This BioLogos Forum encapsulates the issues I have tried to deal with during my time as a writer for InternetMonk. That time has drawn to a close as this will be my last post. Forum poster, Sam B, writes:
Hey all. Recently I have been dealing with some doubts about God’s existence. I am a firm believer in science (evolution, age of the universe and cosmology), but I am struggling more with this knowledge. We know that these things evolved, we know all of these planets exist, and we know the facts of the universe. It seems like we know how all of us got here and how our world exists without God’s help.
For instance: There are growing theories about our universe and how it arose from “nothing”. It is possible to have a universe without a prime mover, or that something can come from nothing. How can I justify my belief in God when my very existence is a product of natural phenomena?
Sam B is just the type of Christian I have tried to target in my Science and Faith posts. They are aware of the science with respect to evolution, either writ large as cosmic evolution, or more personally as human evolution. How can such knowledge, which is only growing more conclusive, be reconciled with Genesis 1:1 “In the beginning God created the heavens and the earth”, and Genesis 2:7 ” Then the Lord God formed a man from the dust of the ground and breathed into his nostrils the breath of life, and the man became a living being.”
As the answering posters point out, the problem is with God as just another entity lurking around the universe, which sets up the false dichotomy of “God’s actions” versus “natural processes”. But no such dichotomy exists because no such God exists. Of course, it is difficult to discern the minds of the early scripture authors; were they sophisticated enough to understand that Yahweh was more than just one God among other nations Gods- just more powerful? Or, as is I think likely, such sophistication grew over the course of the Old Testament’s compilation, culminating in the revelation of Jesus Christ.
In any event, if God is the “ground of all being” and “being itself,” then it is silly to contrast a natural process with God’s actions as they, by definition, are the same thing. Christians, in particular evangelicals, are fine to proceed with that proposition from the spinning of universe to weather patterns to embryology, to even the germ theory of disease. Where the wheels come off is the evolution of human beings. The religious traditionalists still object to the idea that diversity in life, including human beings, arose through natural processes without a need for supernatural intervention.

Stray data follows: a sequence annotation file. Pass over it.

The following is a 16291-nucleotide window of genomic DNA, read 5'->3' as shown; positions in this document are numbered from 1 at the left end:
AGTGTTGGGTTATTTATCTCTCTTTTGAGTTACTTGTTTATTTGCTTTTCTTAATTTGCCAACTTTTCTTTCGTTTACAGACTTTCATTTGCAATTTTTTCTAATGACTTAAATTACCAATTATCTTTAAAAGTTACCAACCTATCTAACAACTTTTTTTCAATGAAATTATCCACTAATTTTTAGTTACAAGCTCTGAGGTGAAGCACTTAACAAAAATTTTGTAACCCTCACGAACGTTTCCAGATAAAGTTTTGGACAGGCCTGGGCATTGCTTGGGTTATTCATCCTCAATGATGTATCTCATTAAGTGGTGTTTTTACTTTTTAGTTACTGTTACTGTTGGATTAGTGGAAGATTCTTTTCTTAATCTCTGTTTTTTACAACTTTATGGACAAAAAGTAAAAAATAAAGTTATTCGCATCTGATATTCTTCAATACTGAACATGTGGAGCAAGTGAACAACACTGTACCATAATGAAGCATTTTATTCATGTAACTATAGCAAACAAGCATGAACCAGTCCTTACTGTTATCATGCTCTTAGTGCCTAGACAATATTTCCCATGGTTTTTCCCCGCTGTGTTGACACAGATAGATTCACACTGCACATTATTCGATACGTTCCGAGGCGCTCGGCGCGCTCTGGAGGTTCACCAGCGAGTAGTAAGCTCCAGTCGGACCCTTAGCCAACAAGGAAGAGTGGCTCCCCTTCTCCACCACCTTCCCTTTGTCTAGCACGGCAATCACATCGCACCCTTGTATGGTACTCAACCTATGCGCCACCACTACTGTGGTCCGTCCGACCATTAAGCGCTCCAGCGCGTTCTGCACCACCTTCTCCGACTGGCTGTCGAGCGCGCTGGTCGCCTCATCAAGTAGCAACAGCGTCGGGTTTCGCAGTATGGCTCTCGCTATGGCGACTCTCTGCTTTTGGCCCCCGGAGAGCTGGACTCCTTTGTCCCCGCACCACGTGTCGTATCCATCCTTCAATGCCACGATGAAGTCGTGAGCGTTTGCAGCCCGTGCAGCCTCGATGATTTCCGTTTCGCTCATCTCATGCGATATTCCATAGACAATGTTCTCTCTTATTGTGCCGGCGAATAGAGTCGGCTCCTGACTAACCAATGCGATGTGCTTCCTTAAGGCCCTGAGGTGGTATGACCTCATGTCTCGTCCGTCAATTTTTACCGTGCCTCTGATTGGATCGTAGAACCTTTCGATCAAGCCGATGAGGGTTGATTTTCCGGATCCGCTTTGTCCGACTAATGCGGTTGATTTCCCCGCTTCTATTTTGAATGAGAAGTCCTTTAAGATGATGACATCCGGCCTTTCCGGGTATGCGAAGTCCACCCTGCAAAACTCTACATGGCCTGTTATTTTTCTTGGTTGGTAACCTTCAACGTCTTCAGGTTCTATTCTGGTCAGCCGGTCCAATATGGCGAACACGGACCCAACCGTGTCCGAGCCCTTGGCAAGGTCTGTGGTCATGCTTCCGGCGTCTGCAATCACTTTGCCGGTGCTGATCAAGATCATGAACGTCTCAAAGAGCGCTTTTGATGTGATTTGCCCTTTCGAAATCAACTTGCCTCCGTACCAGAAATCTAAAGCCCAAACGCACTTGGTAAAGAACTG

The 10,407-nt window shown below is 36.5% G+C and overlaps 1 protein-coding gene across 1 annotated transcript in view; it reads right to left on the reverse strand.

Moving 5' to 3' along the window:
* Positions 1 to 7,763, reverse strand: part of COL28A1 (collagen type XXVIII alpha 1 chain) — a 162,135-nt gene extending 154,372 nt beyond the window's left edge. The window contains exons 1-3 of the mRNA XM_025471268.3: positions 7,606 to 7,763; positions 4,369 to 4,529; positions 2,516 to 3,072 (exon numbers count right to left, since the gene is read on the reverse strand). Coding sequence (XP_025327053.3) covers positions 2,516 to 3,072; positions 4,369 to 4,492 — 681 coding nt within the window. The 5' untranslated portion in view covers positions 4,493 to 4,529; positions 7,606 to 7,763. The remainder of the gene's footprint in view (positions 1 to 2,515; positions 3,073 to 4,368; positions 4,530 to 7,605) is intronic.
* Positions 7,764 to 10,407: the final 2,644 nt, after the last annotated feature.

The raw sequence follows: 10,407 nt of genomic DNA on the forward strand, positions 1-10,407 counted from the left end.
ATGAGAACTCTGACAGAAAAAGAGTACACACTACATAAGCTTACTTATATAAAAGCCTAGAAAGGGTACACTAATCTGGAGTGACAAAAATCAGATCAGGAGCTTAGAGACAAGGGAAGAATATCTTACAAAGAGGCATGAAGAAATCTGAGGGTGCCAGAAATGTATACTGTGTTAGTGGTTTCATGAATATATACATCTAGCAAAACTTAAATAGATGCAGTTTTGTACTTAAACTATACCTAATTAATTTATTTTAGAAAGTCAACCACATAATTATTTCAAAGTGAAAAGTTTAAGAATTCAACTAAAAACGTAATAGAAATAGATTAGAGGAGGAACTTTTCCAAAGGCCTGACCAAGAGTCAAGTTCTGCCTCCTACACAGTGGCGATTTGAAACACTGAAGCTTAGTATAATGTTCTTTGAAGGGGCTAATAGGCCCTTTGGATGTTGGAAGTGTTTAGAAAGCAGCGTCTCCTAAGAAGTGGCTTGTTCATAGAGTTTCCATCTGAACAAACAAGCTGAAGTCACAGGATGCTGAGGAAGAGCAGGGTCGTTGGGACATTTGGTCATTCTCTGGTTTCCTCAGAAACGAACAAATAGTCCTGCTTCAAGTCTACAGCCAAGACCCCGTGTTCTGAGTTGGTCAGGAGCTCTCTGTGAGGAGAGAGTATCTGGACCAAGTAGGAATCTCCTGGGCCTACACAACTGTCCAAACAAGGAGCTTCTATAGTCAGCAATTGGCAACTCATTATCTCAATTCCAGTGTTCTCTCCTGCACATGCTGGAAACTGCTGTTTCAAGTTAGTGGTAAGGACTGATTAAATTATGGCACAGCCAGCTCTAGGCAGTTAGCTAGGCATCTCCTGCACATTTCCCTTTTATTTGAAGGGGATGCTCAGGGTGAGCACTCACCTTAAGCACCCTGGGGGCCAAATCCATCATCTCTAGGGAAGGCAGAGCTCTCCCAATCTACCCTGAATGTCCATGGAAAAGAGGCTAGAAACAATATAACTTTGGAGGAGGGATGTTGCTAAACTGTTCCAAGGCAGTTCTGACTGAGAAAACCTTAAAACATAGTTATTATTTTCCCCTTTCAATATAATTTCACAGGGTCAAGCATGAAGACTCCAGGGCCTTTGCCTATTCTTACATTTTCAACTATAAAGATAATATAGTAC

So how has the cause of reconciling science and faith fared? On the plus side has been formation of BioLogos itself through Francis Collin’s efforts. The organization continues to grow as evinced here. However, despite their best efforts, as this article shows, strong opposition to BioLogos’ “theistic evolution” remains among conservative evangelicals.
Then there is the fact, that after four years of the Trump presidency, his calling the Covid-19 pandemic a hoax, saying ‘science doesn’t know‘ what’s causing wildfires, and numerous other anti-science statements , still at least 80% of evangelicals turned out to vote for him in the 2020 election .
In the short run, I’m not optimistic about a greater understanding of science among evangelicals. But in the long run, I share Michael Spencer’s hopeful note at the end of his essay on the coming evangelical collapse:
“Despite all of these challenges, it is impossible not to be hopeful. As one commenter has already said, “Christianity loves a crumbling empire…
We can rejoice that in the ruins, new forms of Christian vitality and ministry will be born. I expect to see a vital and growing house church movement. This cannot help but be good for an evangelicalism that has made buildings, numbers, and paid staff its drugs for half a century.
We need new evangelicalism that learns from the past and listens more carefully to what God says about being His people in the midst of a powerful, idolatrous culture.”
I have certainly enjoyed sharing my thoughts and receiving the responses from the Imonk community of readers and commentators. I wish you all the best. I don’t what’s ahead, blog-wise, for me. Like Mike Bell, I’m going to take some time off for reflection and prayer. Then, we’ll just have to see…